The Handy Book of Artistic Printing: Artistic Printing and the Ethics of Ornament
Doug Clouse, Angela Voulangas
Princeton Architectural Press

The publishers of ‘The Handy Book of Artistic Printing‘ (Princeton Architectural Press) are familiar to most for the creation of such ubiquitous titles as ‘Hand Job’ and ‘Over and Over’, both assessing extremely contemporary aspects of current design and illustration, so to create a entire book around such a brief, historically rooted movement to which only a handful are aware may appear initially as something of an anomaly to the roster. Upon a closer look, even though the movement was short lived, and is really never cited as a turning point of design, the obvious examples of fantastic colour harmonies, embellishments, compartmentalisation in the composition and interesting typography demonstrate that any designer or typographer would have a great deal to learn from the book. It is indeed refreshing to discover something within the field of often fairly ephemeral, trend led design books which happens to be so historically rooted, and even explores the academic nature of the movement; its inception, ornamented type, absurd images, bountiful decorative elements, and concurrent fade into the more practically minded, European influenced Modernism of the 20th Century.

As the elaborate extended title would suggest, artistic printing was somewhat of a brief ‘flight of fancy’, so a little background interjection follows. Following the ‘necessity is the mother of invention’ path, artistic printing was borne of advances in printing, namely chromolithography (enabling coloured printing), combined with increasing demand for print media surrounding newly emerging products in the USA of this time. In conjunction with this new taste for excess, the style that evolved was equally as opulent.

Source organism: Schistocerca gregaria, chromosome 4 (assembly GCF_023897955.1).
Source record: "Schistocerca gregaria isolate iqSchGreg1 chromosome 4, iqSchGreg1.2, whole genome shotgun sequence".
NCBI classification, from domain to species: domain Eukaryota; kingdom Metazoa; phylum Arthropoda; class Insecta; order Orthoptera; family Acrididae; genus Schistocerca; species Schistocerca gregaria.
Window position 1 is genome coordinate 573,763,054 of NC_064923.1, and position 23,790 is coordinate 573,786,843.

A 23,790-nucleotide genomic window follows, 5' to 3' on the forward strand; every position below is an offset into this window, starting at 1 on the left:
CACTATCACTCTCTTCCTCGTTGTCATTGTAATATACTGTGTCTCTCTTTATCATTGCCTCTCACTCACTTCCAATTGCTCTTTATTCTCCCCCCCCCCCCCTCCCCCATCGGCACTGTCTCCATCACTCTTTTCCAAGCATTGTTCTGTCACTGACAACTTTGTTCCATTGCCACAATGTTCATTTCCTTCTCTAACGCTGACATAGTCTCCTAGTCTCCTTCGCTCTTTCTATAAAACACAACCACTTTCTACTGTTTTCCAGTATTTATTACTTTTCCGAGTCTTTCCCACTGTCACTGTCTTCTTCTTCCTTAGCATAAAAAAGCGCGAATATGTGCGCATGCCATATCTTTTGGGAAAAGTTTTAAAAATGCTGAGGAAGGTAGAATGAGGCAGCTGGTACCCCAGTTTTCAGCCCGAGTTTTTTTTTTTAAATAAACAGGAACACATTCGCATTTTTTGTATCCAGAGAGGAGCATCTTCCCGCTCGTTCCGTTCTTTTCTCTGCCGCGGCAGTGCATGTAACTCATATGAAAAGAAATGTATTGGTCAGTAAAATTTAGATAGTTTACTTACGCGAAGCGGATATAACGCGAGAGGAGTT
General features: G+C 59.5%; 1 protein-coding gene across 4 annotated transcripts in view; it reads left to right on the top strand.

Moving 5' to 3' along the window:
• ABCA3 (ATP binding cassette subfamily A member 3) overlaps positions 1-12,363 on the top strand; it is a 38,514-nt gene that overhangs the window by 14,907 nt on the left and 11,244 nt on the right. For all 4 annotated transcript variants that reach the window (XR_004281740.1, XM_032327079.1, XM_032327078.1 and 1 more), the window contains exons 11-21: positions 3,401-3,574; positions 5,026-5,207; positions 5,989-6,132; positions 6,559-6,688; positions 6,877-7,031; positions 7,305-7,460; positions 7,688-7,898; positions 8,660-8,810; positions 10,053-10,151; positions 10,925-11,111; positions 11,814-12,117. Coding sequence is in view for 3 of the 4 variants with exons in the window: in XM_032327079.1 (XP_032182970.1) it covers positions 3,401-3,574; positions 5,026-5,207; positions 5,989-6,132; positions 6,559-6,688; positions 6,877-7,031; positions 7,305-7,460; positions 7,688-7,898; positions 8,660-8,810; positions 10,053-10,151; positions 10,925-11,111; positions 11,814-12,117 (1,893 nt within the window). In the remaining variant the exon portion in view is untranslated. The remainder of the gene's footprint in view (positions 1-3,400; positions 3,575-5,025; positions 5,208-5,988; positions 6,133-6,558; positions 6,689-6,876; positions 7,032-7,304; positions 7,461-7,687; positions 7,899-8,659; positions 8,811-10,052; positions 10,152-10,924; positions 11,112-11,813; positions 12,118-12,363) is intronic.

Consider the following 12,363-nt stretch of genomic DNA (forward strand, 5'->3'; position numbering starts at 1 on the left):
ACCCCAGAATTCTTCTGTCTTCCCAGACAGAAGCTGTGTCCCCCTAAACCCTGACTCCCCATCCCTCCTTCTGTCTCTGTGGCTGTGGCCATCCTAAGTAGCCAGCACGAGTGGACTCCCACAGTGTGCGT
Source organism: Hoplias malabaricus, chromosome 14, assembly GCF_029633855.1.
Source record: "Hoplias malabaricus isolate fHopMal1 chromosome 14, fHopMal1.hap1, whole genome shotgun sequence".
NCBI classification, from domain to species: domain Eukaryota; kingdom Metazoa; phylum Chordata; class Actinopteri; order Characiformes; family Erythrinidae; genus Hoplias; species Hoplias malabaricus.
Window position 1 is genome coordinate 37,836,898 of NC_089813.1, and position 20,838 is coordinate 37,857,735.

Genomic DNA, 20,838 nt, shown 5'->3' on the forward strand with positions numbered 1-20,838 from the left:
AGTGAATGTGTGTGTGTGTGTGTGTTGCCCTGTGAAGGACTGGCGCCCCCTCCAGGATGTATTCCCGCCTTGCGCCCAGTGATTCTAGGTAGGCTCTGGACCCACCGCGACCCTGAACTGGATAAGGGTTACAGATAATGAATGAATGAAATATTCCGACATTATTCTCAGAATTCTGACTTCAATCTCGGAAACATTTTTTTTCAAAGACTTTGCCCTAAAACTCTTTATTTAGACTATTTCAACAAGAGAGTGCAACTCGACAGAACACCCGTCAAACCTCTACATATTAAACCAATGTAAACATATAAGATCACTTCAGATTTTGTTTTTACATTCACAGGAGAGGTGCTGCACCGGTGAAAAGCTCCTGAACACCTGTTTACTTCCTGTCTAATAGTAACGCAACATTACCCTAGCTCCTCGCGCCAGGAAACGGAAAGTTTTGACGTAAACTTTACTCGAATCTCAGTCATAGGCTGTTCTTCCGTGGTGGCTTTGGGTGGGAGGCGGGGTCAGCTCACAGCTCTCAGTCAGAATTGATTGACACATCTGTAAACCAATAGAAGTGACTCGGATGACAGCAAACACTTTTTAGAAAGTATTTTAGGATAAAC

Even though complexity is clearly the order of the day, some pictorial aspects of the title do occasionally visually suffocate one another; photographic overlays of printing presses onto scanned pages from books being exemplary of what can be described as the only apparent stumbling block when considering the layout. A particular highlight however, has to be the rather thoughtfully crafted section displaying over 150 different examples of this craft (many being reproduced for the first time) is stunningly pieced together. Ranging from the quite benign everyday sources, such as a grocer’s advertisement, to covers, it really does encompass an incredible range of period ephemera, providing a fantastic insight when considering the application of this style. Not only are examples strewn throughout the book, yet the techniques and processes themselves are awarded a similar amount of coverage, leaving the reader with a complete overview of the movement. Summatively, ‘The Handy Book of Artistic Printing’ provides an incredibly detailed text surrounding a rather obscure topic, and considerably easy to consume for something so historically concerned.

Single sentence summary: Nice, previously unexplored interjection of design’s classical roots for folk of the digital age.

If you got this far you might want to check out:

This rather succinct, yet informative video about the printing of a simple election process using letterpress


For those of you considering printing as a realistic career option


a really nice blog about all things letterpress realted:


Words- Charlotte Audrey Owen-Meehan